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Day 1 : 600 km by local trains

I (Bart) needed to get up around 6:30. I quickly ate breakfast and made some sandwiches for the road. At about eight, the first train would leave from Eindhoven. That involved cycling 13 km. Bram and I arrived on time and didn't have much trouble buying tickets to Luxembourg. Twelve euros per person seemed cheap. We discovered those were only for our bikes, so we also bought tickets for ourselves. Thus far, everything was still going well. 

Now we just needed to get our bikes on top of the stairs towards the platform. As long as we kept pushing our brakes, carrying them up the escalators wasn't too bad. The train had a separate section for bikes. There was someone else with a nice bike, a nearly brand-new Koga Miyata traveler. She wasn't bad either and had nice panniers, but she also smoked. Everything in life is in balance. 

In Maastricht, we needed to transfer to the train to Liege. The trains in Belgium have a separate section for bikes in the front cart. Our bikes barely fit, and it was quite a workout with all our gear. In  Liege, we had to transfer again to get to Luxembourg. We needed to wait 1,5 hours, which wasn't too bad as the weather was nice.

The train from Liege to Luxembourg stopped over ten times along the way, just like all other trains today. You weren't allowed to bring bikes in intercity trains, so we weren't going fast at all. In the ideal situation, we would arrive in Besancon around 10 o'clock, a two-hour bike ride from the 100 cols tour.

In Luxembourg were no escalators, so we had to carry our bikes down the stairs, buy a ticket, and then lift them back up again. The train arrived only just in time, and the conductor was in a hurry. There were two other people with bikes and panniers. The front of the train only had room for two bikes. The four of us ran towards it as quickly as possible. The conductor seemed slightly annoyed by the first two bikes, which would take even more time. Then he saw Bram and yelled 'trios velós!!' three bikes. He hadn't seen me yet.

Our bikes were stuffed in the 1st class cart, but didn't really fit. We were still on schedule. From Luxembourg we continued to Nancy. There we went to Epinal and then to Belfort. We decided not to continue until 10 o'clock, but already leave the train in Belfort. From there, it was only a 30 min ride to a campsite on the 100 cols route. That way we could start the next morning.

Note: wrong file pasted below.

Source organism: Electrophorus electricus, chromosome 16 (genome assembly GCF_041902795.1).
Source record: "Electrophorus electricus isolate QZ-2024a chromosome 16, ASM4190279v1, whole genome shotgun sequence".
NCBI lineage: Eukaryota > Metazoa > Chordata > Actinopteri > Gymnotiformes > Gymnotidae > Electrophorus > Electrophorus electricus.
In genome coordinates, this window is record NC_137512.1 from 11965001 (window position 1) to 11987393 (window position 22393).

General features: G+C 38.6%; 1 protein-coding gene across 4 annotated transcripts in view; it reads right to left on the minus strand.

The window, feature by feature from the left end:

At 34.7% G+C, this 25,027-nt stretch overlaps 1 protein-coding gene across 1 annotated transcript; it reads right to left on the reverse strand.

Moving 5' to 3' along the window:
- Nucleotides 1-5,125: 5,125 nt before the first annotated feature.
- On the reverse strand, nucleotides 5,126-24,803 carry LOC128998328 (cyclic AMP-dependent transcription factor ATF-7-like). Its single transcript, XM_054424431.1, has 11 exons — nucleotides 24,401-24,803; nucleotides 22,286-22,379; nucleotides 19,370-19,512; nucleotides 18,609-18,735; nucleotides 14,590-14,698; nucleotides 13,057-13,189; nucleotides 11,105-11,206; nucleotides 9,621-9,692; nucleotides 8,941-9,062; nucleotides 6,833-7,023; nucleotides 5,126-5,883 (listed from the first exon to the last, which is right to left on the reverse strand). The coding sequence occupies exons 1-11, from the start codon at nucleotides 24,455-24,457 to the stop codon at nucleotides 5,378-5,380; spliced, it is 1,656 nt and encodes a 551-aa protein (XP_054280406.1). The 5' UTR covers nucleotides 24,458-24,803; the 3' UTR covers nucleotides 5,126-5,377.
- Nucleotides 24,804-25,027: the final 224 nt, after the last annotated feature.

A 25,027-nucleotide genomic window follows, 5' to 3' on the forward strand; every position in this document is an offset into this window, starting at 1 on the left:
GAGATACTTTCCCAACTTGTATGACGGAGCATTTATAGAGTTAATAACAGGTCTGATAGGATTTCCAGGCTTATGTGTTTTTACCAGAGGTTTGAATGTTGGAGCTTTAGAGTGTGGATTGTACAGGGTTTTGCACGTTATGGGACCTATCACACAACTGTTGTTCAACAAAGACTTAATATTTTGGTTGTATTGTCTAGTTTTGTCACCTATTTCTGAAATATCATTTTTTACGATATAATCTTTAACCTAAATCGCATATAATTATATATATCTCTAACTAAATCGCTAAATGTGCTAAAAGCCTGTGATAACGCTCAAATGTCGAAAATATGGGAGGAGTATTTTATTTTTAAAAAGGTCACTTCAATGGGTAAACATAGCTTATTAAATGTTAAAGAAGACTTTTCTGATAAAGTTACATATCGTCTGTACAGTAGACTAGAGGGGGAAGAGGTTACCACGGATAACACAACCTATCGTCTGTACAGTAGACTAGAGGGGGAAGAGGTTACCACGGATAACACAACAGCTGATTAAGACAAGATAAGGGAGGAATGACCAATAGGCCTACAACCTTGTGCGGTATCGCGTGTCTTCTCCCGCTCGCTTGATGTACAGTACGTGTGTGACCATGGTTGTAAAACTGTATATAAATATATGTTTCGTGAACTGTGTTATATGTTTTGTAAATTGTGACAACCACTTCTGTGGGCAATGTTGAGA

On the train from Nancy to Epinal we had to show our tickets again. We had tickets for ourselves and the bikes. But bikes can be taken for free in Luxembourg and France, so the conductor got really confused. At least he approved. Later he came back to ask if he could take a picture of the tickets. I think it was for his collection.

The last part of the train journey was from Epinal to Belfort. I had bought the tickets this time. The train went super slow and we stopped in a different small village every 5 minutes. The conductor came by and looked at the tickets. I hoped everything would be fine, but he started to say 'valider'. We need to 'valider' the tickets. I didn't get what he wanted, the tickets were for Epinal - Belfort and the bikes were free. The previous winter Bram had been hiking in France and he remembered that on some tracks you needed to push the tickets in a machine, which would stamp the date on them. That way you can't use your tickets again even if you don't get checked. Of course, they don't mention that when you buy the tickets. There was also no text on the boxes that would stamp them saying 'put your tickets in here before getting on the train otherwise the conductor gets pissed and starts yelling at you in French'. Fortunately, he let us go with a warning.

We arrived in Belfort around 8:30. Half an hour cycling later we arrived near the Ballon d'Alsace mountain. The campsites' helpdesk ('accueil') was already closed, so we cycled around to find a good place to pitch our tent. Then a French guy came asking something in an urgent voice. I had no clue what it was but tried to figure it out in my best French. However, he just kept repeating the same word over and over again. When I said 'accueil' he realized we tried to sleep on the campsite. We also asked for a stamp, we needed to collect stamps or receipts to prove we cycled the entire 100 cols tour. It was nearly dark when we went to sleep.

Distance cycled : 31.37 km

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